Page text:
Sonya arrives at Raskolnikov's apartment, abashedly, and Raskolnikov realizes that her arrival in the room seems to indicate that they are on close terms, which in fact they are not. Raskolnikov nevertheless invites her in and asks her to sit. Sonya brings a message from Katerina, that Raskolnikov be so kind as to attend Marmeladov’s funeral the following morning. Sonya says her mother will also be preparing a funeral meal with Raskolnikov’s money. Pulcheria and Dunya leave together.
Sonya recognizes that Raskolnikov has done the family a great service in providing money for Marmeladov’s funeral and memorial feast. Although Pulcheria in particular distrusts Sonya because of her low position in society, Sonya will go on to become Raskolnikov’s biggest source of support, and, ultimately, his companion in Siberian exile.
Outside, Pulcheria tells Dunya that Raskolnikov appears quite ill. Pulcheria believes that Sonya might be at the root of her son’s troubles, but Dunya blames Luzhin for planting this idea in her mother’s head. Back in Raskolnikov’s room, Sonya stays while Razumikhin tells his friend that Porfiry, the investigator, is interviewing those who have pawned items with the old crone. Raskolnikov admits that he pawned some items there and tells Razumikhin he fears these items might have been stolen by the murderer. They resolve to see Porfiry.
Porfiry’s entry into the narrative. It was only a matter of time before it became apparent that Raskolnikov was a customer of the old woman’s. Razumikhin, as is his custom, suspects nothing of his friend and thinks Raskolnikov should meet with Porfiry to provide whatever information he can. Raskolnikov is nervous, but he feels it is best to speak to Porfiry and show he has “nothing to hide.”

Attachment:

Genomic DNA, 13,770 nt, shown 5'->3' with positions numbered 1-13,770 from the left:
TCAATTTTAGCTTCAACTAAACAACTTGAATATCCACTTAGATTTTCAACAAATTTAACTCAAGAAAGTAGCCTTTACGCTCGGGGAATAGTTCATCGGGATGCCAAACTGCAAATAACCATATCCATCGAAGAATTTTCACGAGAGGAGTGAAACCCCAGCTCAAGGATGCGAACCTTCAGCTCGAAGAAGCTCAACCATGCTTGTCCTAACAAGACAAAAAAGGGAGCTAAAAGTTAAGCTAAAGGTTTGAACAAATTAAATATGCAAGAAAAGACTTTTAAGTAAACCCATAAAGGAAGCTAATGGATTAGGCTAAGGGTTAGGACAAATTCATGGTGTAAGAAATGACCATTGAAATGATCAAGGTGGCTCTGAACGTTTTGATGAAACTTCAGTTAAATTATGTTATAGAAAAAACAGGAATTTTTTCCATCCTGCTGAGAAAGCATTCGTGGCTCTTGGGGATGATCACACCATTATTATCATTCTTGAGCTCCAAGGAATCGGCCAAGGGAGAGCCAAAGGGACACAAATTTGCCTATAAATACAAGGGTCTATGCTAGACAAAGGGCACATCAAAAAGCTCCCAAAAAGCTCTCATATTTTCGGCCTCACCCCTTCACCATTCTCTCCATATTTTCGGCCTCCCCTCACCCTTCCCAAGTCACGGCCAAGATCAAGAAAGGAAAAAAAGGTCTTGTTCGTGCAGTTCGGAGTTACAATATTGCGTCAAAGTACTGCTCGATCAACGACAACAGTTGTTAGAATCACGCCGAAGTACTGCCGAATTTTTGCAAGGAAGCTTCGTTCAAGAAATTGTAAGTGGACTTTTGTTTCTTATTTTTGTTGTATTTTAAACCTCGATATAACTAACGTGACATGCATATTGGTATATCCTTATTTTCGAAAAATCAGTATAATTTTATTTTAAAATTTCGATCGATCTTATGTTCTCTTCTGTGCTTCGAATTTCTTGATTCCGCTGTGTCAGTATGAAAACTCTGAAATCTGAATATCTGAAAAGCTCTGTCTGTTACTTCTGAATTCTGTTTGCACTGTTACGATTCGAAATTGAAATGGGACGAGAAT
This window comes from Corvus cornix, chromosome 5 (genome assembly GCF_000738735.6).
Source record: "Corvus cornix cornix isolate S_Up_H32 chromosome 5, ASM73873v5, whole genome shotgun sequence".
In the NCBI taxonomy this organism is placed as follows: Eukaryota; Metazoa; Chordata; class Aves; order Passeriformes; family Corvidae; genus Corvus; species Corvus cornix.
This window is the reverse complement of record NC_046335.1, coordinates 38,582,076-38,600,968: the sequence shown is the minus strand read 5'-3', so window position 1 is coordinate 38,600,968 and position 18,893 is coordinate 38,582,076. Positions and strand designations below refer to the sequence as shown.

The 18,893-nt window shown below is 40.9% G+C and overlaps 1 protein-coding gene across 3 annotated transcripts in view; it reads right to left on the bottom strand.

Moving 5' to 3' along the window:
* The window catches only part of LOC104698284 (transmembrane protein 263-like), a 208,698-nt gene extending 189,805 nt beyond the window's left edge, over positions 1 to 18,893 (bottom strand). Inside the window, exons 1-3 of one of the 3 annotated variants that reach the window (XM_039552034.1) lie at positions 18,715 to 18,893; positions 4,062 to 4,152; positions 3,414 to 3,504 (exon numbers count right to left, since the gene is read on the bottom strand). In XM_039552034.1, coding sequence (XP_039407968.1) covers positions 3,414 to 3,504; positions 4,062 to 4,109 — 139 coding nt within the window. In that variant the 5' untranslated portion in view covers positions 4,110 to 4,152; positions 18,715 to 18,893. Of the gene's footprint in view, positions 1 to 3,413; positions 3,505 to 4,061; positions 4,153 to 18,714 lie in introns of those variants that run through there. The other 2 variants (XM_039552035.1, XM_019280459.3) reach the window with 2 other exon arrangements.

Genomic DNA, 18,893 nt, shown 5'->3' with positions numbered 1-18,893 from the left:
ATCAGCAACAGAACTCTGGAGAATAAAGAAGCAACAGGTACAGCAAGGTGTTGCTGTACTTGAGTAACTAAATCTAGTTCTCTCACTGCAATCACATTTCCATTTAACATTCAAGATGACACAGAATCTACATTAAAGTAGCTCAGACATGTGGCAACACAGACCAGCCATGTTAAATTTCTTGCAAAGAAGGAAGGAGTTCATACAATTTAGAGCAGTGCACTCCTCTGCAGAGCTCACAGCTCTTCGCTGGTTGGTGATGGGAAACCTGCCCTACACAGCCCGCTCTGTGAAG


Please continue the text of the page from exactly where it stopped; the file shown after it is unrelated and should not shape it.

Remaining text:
Sonya thanks Raskolnikov again for his kindness. Raskolnikov promises to visit Sonya, which makes her nervous because she lives in such a small room. A man of about fifty follows Sonya home, and when she reaches her building, he announces, oddly, to her that it is his third day in Petersburg, and they are neighbors in the Kapernaumovs’ house.
This man turns out to be Svidrigailov, one of Raskolnikov’s antagonists (Porfiry is the other). Svidrigailov will shadow Raskolnikov for the remainder of the novel, with serious consequences for Raskolnikov and for Sonya.
Walking to Porfiry’s, Razumikhin is curious about when Raskolnikov pawned items at the old crone’s, and seems reassured to note that his friend’s ravings regarding the murder might be traced to his business relationship with the woman. Raskolnikov grows nervous as they approach Porfiry’s office, and tells himself he must act naturally and betray no special interest in the case. Raskolnikov changes the subject by remarking on Razumikhin’s happiness and enlivened appearance, hinting that Razumikhin has a romantic interest in Dunya.
Razumikhin appears happy to find any excuse for Raskolnikov’s strange behavior that does not link him to the murders. Razumikhin therefore assumes that Raskolnikov’s agitation regarding the killings derives from his previous business dealings with the old crone. Whether Razumikhin naively believes in his friend’s innocence or simply cannot accept his friend’s guilt is up for debate.